Sometimes the best insights come during periods of reflection. I have had some time to think about what I learned and observed when building the cybersecurity ecosystem mapping. I wanted to share some commentary that builds upon the ecosystem mapping itself.
I received a lot of good feedback from people about the project. I learned and observed a lot while building it — sometimes without fully realizing what my thoughts meant or seeing the dots I'd connected.
The original ecosystem mapping project was a rote analysis about the structure of the ecosystem. It was built to hold up against the test of time. Endurance necessarily means looking beyond near-term events and focusing on long-term patterns. I wasn't intentionally analyzing anything — just trying to create as accurate of a structure and framework for the ecosystem as I could.
The objective here is different: this is my interpretation on what's happening in the cybersecurity ecosystem we're all living in today. As with any projections, it's speculative in nature. There is likely to be disagreement and discourse — but that's what makes predictions interesting.
First, I'll cover a few observations about the ecosystem as a whole and the process of mapping it. The remainder is observations and commentary on individual categories. Not everything in the full ecosystem mapping is covered — just relevant insights I thought were worth sharing.
The cybersecurity ecosystem is broader than people realize, including people who work in cybersecurity.
The cybersecurity ecosystem was difficult to model. What makes modeling difficult is how enormous the ecosystem is. It feels even more enormous when one of your primary objectives is completeness.
The subtly ironic part about the enormity is how large it seems to professionals with years of experience in cybersecurity. I heard this reaction from other people, and I experienced it myself.
After working in cybersecurity for over a decade, I thought I had a good grasp on all of its parts. Wrong. Maybe this was hubris, or just a false sense of certainty. Whatever the cause, the big takeaway is this: understand and accept that the full scope of cybersecurity is beyond any single person's comprehension.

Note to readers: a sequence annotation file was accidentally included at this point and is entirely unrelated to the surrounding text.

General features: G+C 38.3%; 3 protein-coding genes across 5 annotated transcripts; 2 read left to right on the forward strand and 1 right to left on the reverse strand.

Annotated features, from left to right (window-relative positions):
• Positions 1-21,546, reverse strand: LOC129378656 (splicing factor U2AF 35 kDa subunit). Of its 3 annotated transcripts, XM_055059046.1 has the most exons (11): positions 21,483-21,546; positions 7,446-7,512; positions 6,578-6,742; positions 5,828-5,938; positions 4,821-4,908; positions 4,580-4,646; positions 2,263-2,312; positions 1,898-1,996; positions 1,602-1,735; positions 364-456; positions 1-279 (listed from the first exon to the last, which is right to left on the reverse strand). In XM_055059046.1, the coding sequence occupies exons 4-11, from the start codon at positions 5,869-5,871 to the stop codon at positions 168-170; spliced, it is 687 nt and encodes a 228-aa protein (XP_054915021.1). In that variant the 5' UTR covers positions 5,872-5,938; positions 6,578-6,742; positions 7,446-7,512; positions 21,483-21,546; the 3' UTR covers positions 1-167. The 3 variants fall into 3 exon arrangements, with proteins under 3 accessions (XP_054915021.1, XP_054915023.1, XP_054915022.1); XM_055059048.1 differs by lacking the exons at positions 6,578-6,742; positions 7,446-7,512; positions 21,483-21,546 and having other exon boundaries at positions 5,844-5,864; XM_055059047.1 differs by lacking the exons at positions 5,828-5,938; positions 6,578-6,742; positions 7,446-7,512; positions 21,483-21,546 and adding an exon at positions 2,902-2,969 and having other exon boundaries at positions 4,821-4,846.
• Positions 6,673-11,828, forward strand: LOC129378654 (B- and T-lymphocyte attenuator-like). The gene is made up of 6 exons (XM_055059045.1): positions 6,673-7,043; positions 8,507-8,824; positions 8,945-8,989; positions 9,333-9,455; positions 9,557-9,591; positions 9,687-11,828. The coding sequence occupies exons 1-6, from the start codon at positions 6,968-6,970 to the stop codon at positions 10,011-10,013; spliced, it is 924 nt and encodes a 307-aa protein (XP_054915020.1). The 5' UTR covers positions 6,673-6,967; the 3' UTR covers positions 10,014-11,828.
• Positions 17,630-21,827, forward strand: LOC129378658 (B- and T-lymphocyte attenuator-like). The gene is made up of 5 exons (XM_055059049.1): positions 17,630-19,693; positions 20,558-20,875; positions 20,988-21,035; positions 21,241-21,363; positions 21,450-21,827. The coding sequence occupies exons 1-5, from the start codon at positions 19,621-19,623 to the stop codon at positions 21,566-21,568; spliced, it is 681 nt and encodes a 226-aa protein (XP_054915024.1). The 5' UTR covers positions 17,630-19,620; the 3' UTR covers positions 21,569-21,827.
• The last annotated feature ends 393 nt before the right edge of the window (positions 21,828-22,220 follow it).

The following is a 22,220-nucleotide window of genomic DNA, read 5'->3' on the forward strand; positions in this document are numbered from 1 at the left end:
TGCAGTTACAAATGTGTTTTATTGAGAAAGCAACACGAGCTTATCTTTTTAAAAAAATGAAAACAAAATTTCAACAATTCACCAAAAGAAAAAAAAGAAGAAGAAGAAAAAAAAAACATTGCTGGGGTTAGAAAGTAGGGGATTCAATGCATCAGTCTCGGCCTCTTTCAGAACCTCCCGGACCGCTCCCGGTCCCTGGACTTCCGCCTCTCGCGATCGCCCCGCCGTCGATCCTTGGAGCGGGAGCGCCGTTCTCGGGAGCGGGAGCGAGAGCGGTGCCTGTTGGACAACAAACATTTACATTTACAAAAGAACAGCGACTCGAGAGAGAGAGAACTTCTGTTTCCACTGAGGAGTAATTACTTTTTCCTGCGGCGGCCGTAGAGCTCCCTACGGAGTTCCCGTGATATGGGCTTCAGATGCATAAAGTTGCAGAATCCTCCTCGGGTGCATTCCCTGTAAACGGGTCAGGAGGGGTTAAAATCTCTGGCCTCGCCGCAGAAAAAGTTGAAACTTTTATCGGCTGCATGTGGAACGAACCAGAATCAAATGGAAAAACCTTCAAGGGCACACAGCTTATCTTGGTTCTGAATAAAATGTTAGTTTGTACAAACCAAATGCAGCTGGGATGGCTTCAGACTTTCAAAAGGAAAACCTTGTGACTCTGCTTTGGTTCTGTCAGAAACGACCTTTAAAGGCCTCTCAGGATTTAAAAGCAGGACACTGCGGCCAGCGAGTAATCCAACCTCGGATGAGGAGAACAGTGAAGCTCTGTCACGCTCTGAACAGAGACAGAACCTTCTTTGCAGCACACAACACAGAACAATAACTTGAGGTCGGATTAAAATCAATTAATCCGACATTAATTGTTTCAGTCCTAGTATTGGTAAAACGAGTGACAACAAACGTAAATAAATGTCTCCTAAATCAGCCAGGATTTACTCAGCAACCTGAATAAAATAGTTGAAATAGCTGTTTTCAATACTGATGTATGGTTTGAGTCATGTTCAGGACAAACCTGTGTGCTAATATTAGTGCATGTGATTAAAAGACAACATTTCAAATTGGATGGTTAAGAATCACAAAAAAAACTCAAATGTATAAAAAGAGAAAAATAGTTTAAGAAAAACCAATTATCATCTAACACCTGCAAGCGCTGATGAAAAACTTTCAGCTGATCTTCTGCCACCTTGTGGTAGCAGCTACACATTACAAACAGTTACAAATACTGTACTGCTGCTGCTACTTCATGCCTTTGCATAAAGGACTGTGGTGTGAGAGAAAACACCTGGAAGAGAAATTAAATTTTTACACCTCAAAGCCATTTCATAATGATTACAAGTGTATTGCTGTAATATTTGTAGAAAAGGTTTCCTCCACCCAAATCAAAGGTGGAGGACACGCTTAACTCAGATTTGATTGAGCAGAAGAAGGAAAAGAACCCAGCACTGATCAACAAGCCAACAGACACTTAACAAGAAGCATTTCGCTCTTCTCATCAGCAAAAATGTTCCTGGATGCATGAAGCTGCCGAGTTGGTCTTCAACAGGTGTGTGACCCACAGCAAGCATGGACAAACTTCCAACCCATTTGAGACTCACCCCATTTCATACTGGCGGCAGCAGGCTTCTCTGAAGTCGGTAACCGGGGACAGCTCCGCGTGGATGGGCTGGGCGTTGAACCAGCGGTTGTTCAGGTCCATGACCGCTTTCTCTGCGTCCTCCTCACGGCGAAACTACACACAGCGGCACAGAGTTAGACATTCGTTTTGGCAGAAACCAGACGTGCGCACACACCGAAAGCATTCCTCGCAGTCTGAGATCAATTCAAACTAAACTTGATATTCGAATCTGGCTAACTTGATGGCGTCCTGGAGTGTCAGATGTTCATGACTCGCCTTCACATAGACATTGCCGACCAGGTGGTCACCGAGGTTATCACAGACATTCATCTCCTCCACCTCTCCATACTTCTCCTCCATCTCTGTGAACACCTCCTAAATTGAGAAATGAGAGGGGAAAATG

Industry mappings are relatively inconsistent.
I did not realize how inconsistent existing industry mappings were before doing my own. This isn't a knock against the people who made them — it's an observation about how different and subjective each of our views about the same ecosystem are. Every mapping has similarities — in fact, they're all more similar than different. However, the differences that exist occur in important ways.
At a macro level, most mappings were focused on the commercial aspects of the ecosystem. The approach makes sense for the investors and professional services firms who built them. However, it excludes a large portion of the ecosystem that isn't a product or a company.
For example, no mappings included cyber crime as an industry segment. As we recently learned, ransomware alone has at least $5.2 billion in economic activity. Sure, it's an illicit business, but billions of dollars moving around can't be ignored. Like it or not, cyber crime is part of the cybersecurity ecosystem just like predators and diseases are part of the natural ecosystem.
At a micro level, there are lots of relationships and nuances among companies and industry segments that are hard to account for. As I said in the introductory article, the mapping requires a degree of judgment. People name and group the industry categories differently, sometimes in bizarre and confusing ways.
For example, some companies were grouped in a way that made them appear to be competitors when they are not. This occurred a lot in larger categories like access control, security operations, and infrastructure security. Companies aren't truly competing against one another until granular levels of the mapping.
It was also difficult to fit some companies or products into one industry segment. This happened with larger companies who have a portfolio of products (e.g. Cisco) or products that span multiple categories (e.g. platform shift from EDR to XDR). This is partially caused by category integration, which I'll cover next.
There are opportunities in both category creation and integration.